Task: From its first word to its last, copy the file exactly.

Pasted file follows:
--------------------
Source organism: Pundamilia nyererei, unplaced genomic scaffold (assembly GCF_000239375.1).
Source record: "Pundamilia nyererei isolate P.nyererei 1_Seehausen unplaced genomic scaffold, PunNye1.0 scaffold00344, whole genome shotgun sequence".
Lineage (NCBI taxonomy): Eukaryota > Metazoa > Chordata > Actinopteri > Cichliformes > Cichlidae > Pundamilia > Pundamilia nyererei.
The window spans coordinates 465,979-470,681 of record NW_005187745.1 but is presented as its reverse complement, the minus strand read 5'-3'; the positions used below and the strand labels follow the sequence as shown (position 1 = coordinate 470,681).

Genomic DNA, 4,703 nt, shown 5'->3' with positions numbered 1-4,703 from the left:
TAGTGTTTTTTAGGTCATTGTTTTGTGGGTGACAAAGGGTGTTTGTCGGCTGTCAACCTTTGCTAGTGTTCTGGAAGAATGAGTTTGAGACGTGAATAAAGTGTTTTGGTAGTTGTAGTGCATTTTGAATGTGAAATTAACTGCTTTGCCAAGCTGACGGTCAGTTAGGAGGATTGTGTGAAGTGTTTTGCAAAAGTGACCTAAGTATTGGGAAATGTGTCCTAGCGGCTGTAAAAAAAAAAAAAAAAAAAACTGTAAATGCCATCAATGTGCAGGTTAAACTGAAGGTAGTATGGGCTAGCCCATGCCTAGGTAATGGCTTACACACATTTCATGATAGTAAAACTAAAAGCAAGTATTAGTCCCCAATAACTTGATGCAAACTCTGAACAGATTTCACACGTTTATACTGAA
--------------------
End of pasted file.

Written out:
Source organism: Pundamilia nyererei, unplaced genomic scaffold (assembly GCF_000239375.1).
Source record: "Pundamilia nyererei isolate P.nyererei 1_Seehausen unplaced genomic scaffold, PunNye1.0 scaffold00344, whole genome shotgun sequence".
Lineage (NCBI taxonomy): Eukaryota > Metazoa > Chordata > Actinopteri > Cichliformes > Cichlidae > Pundamilia > Pundamilia nyererei.
The window spans coordinates 465,979-470,681 of record NW_005187745.1 but is presented as its reverse complement, the minus strand read 5'-3'; the positions used below and the strand labels follow the sequence as shown (position 1 = coordinate 470,681).

Genomic DNA, 4,703 nt, shown 5'->3' with positions numbered 1-4,703 from the left:
TAGTGTTTTTTAGGTCATTGTTTTGTGGGTGACAAAGGGTGTTTGTCGGCTGTCAACCTTTGCTAGTGTTCTGGAAGAATGAGTTTGAGACGTGAATAAAGTGTTTTGGTAGTTGTAGTGCATTTTGAATGTGAAATTAACTGCTTTGCCAAGCTGACGGTCAGTTAGGAGGATTGTGTGAAGTGTTTTGCAAAAGTGACCTAAGTATTGGGAAATGTGTCCTAGCGGCTGTAAAAAAAAAAAAAAAAAAAACTGTAAATGCCATCAATGTGCAGGTTAAACTGAAGGTAGTATGGGCTAGCCCATGCCTAGGTAATGGCTTACACACATTTCATGATAGTAAAACTAAAAGCAAGTATTAGTCCCCAATAACTTGATGCAAACTCTGAACAGATTTCACACGTTTATACTGAA